In this article you learn how to create basic Java Script functions. You learn how to use parameters and how to return values, including how to return an array from a function. The article also intoduces variable scope.
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Creating Basic Java Script Functions

A function is a group of programming statements and⁄or structures that are not performed until you call the function by its name, which is called "executing" the function. From the outside, you can view a function as a "black box". You put something in one end of the black box (called "passing it to the function"), and something comes out the other end of the black box (called "returned by the function").

Inside the black box, the function was performed. But many times a programmer doesn't know or doesn't even care what statements and⁄or structures are inside the black box, as long as the box works properly every time.

Java Script has many built-in functions, for example the eval() function. You pass a mathematical expression as a string (computerese for a sentence inside quotes) to the eval() function, and it returns the result of the expression. For example, the statement below passes the string "2 * 6" to the eval() function and it returns the number 12, placing it in a variable named "result".

var result = eval("2 * 6");

Java Script has hundreds of built-in functions and before you create your own function, it would be wise to see if there is a built-in function you can use instead. If you need to create your own function (called "declaring a function" or creating a function "declaration"), the syntax for creating a function is shown below.

function function_name ([parameter], ... ,[parameter])
   // statements and/or structures

Start your function declaration with the keyword "function", then follow that with the function's name, followed by parenthesis (), followed by curly braces {}. The function's name must NOT be a Java Script keyword (or "reserved word"). Within the parenthesis you place the names of one or more values (or "parameters"), separated by commas, that you want to pass to the function. Within the curly braces you place the code that actually performs the operations on the parameters.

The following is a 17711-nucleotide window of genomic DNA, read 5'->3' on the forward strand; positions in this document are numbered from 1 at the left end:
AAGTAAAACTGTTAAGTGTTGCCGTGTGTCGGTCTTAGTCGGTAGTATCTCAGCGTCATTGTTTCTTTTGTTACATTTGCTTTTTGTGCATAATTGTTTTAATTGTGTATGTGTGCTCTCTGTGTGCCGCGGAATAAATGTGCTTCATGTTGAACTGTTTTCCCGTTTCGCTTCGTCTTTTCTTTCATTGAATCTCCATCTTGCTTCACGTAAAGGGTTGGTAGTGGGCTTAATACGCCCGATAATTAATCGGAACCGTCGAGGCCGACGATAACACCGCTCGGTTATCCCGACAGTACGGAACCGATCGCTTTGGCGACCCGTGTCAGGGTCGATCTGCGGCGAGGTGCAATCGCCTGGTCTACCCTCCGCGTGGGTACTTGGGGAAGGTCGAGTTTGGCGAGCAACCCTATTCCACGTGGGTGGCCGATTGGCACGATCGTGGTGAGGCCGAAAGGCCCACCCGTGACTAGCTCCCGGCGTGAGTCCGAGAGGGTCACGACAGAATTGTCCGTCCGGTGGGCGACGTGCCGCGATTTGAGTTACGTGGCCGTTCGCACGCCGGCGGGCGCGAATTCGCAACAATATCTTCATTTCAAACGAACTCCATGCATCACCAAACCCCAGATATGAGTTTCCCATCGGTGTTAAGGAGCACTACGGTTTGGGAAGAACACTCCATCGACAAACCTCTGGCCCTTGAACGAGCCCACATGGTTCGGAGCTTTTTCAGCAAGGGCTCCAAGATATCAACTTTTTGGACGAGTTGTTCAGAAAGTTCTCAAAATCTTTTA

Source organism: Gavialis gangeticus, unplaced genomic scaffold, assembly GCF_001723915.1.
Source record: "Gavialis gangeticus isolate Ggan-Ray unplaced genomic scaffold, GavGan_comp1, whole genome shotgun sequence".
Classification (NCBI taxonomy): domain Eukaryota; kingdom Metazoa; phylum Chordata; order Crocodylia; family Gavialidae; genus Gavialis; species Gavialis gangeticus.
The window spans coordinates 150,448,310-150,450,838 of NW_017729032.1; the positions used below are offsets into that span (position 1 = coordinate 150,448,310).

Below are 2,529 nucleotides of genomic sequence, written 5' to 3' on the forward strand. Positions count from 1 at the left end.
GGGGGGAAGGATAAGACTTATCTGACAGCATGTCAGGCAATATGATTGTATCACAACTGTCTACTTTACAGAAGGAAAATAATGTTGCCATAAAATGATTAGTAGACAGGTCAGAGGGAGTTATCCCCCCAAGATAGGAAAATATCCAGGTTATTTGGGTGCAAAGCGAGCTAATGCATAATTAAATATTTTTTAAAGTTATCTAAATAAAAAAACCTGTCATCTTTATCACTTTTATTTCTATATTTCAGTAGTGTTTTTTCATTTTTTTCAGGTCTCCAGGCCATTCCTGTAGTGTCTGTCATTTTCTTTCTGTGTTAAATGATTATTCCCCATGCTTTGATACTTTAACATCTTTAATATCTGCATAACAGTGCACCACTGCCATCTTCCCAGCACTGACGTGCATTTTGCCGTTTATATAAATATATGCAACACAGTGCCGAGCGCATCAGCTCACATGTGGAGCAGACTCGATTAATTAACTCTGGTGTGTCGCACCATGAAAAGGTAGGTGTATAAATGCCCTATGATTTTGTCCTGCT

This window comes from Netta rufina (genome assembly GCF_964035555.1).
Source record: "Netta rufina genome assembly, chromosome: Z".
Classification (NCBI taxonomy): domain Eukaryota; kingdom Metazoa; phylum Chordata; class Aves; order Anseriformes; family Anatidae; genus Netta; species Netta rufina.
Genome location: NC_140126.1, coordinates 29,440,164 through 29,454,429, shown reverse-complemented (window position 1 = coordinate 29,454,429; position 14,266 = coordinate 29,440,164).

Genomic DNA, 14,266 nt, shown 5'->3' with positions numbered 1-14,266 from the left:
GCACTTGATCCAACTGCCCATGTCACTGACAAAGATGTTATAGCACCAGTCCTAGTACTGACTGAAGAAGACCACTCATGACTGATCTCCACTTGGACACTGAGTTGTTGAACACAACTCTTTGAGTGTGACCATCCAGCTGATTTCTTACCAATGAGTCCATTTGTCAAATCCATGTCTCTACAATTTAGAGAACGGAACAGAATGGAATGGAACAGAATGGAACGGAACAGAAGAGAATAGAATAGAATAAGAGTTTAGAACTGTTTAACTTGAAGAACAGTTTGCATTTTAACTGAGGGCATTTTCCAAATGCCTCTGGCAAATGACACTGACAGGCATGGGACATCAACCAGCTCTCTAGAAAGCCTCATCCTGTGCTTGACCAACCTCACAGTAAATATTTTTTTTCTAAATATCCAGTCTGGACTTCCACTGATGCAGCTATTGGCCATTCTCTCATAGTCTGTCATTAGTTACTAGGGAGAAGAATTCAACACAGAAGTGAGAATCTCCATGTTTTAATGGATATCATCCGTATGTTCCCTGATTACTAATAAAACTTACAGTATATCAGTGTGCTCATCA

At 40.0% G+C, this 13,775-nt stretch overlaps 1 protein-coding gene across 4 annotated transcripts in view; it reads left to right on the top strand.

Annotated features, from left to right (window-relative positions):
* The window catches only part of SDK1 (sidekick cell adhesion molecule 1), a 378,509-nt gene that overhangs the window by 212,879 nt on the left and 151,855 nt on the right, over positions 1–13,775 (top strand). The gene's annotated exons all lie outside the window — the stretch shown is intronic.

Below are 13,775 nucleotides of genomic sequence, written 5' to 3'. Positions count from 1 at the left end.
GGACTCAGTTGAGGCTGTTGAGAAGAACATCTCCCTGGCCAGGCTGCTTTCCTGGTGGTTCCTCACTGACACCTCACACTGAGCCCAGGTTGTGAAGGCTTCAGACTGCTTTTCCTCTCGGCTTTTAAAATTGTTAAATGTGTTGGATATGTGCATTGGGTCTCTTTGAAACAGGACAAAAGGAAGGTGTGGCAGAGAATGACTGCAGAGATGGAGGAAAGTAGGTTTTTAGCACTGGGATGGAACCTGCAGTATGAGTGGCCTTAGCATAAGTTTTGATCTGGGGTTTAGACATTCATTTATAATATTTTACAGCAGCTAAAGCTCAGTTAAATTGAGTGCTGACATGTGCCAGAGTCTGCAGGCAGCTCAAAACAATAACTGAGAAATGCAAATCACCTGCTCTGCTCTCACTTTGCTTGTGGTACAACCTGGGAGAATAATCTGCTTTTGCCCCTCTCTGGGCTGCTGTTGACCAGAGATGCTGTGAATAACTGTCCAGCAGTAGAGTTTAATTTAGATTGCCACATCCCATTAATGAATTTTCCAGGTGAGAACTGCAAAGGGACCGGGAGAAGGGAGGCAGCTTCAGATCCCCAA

Note that the last statement in the code is "return". This is actually optional because unless an error occurs within the function code, the function IS going to return. Return means "return to the main programs flow structure". Return can also mean "return a value". Let's create a few basic example functions.

If you want to follow along, open Windows Notepad (Start | All Programs | Accessories | Notepad), or your favorite ASCII text editor (Don't use a fancy word processing application like Microsoft Word, because they add loads of formatting tags). Type in the text shown below and then save the file with the extension .htm.

<script type="text/javascript">

alert("Hello World");


Lets call this example1.htm. Then double-click on the file and it should open in your default web browser and a message box should appear displaying the message "Hello World". If that worked for you, congratulations, you just created your first Java Script program. If it didn't work, make sure you're not using a word processing application and check for typos. You might want to drag a shortcut to Notepad to your desktop for use with future examples.

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